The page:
[ Sept.1996 ] Our long travelling from China to Pakistan for more than 40 days was coming down to the final stage.
On the last day in Gilgit, the town in the northern Pakistan, we visited the tearoom where we had been on the first day.
we visited his tearoom again
This time there were some other customers and we found that one of them was the brother of the manager of our hotel, North Inn.
Apparently he had studied Islam and got PhD, but could not find a proper job in Pakistan, so doing a tour guide now and then.
People there were all nice and friendly and we had a good time.
As for lunch, we went to a restaurant where the tourist groups gathered.
There was a group of German tourists there and I was surprised to see some women wearing sleeveless blouse with shorts in this Islamic country.
When you are in a group, probably you would not have any scary experiences.
Then we got on 5 pm night bus and left Gilgit.
We met kind people one after another towards end of our stay in Gilgit, and thanks to that, my impression on this town much improved.
The bus was NATCO bus and the destination was Islamabad.
I had heard that it would take between 14 and 17 hours, but because it was the night bus, I had thought I could sleep and it would not be too difficult.
But I was wrong.
The bus went down on Karakoram Highway and the road were winding and the surface was not smooth, so this bus ride was too bumpy to sleep.
Because it was night, I could not see the view well, but I could see some things lit by the moon and understood that the bus was running on the edge of the scary cliff and it crossed the unsteady bridges at least twice.
When it was the dead of night, I had to fight against my sleepiness and the bump.
Maybe because it was downhill, I almost fell from the seat many times.
After this terrible night, finally we arrived in Islamabad at around 9 am, which means the journey took 16 hours.
We stayed in Rawalpindi, next to Islamabad.
From the bus station we took a taxi to get there and when we asked the fare, this driver said “as you like”.
And in the end, we had an argument about the price.
The hotel we stayed was called Paradise Inn whose room was very basic, which was OK ( 900 rupees: $1=37.53 rupees), but when we asked for one thing, they brought two and demanded some tip, which pissed me off.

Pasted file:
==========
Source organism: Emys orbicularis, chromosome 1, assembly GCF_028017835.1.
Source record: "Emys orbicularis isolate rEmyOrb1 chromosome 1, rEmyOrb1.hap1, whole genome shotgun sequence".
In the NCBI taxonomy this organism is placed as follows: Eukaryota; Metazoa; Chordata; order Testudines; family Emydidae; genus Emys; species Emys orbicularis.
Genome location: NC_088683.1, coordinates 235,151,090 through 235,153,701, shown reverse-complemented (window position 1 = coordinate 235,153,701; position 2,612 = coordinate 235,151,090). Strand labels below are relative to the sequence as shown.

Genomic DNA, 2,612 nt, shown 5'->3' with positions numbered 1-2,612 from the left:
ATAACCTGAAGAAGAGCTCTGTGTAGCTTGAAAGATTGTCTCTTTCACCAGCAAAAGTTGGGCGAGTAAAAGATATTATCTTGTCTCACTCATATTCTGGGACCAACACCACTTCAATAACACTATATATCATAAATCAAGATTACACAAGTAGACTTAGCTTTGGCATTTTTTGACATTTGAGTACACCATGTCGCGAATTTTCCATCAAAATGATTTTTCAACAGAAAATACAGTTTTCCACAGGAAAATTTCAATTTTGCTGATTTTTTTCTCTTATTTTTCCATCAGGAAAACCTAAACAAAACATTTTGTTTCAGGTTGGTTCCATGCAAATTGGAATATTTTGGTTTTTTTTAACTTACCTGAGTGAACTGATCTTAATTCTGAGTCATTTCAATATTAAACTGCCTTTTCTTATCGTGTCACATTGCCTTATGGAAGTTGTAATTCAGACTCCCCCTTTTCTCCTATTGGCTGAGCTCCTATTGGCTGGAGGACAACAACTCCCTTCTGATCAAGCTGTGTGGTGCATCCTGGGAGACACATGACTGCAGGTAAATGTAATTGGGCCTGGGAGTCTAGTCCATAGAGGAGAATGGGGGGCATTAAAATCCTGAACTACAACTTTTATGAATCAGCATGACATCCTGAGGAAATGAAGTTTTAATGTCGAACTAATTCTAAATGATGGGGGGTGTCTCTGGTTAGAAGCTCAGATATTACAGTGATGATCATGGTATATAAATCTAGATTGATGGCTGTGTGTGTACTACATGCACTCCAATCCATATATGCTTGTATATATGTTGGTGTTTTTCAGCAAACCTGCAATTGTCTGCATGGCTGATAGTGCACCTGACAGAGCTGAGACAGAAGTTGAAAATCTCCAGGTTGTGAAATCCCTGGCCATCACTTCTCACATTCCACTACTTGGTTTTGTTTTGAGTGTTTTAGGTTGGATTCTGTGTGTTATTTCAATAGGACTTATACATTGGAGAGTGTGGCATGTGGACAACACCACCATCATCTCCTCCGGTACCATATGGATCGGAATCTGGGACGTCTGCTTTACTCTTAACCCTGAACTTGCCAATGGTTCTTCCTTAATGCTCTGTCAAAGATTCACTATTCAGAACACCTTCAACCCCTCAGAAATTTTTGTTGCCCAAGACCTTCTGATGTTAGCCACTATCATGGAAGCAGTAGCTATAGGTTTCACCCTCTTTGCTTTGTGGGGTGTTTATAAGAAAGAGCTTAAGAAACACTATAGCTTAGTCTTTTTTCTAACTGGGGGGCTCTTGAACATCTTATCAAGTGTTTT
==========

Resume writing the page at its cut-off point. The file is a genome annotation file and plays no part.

But because it was the end of the travelling and did not have the enthusiasm for looking for other hotels, we stayed here for two nights.
In Rawalpindi what I enjoyed was Raja Bazaar.
We went there by ‘Suzuki’ and we had to sit next to the driver in the small space.
And both the roads and the bazaar were the most chaotic places I had ever seen.
On the road there were cars, donkey carts, person pulling a cart with the mountain of goods,bicycles, motorcycles and people all over the place and they were moving to all directions.
At one point, it seemed that a water pipe had been burst and a policeman was trying to control the traffic, but most people were ignoring him.
The bazaar looked like a chaos, too, though it was divided by the items they were selling; fabric area, shoes area, household goods are, etc.
So many people were wriggling and probably 80% were men.
But generally people were friendly, so I did not feel so threatened as on the first day in Gilgit.
The buildings were all badly damaged, which seemed to fall down at any moment.
And it was incredibly hot.
At one shop, I bought some embroidered shawls as souvenirs.
Their first price was 450 rupees for one, but after negotiation it came down to 1300 rupees for 4.
One thing I had gained during this travel was certainly the practice that I would not buy anything at their first price.
Another thing I learned in this country was that when there was a dispute about for example a taxi fare, it was better for me to speak up and conclude the price rather than my male travelling companion.
Here probably men were not very used to be told off by a foreign woman, so they tended to back down.
Apart from the bazaar, another interesting place was Lok Virsa Museum in Islamabad.
They exhibited craftworks from all over Pakistan.
The textiles in Pakistan were amazing particularly the embroideries.
For example, when I saw a piece of cloth which looked like having some printing on at first glance but in fact it was all intricate embroideries.
It was a shame, though, that the some of the glass cases were broken and used Sellotape not to fall apart.
And it could be nicer if they had more information.
The entrance fee was only 10 rupees, so I thought they could raise money for the maintenance by increasing the fee.
Next day, finally our travelling ended.
We flew from the simple airport as the capital city’s entrance point to London by Pakistan International Airlines.
As soon as I got on, I saw the Pakistani people were arguing regarding their seats, which made me think that they were for ‘Suzuki’ not for the aeroplanes.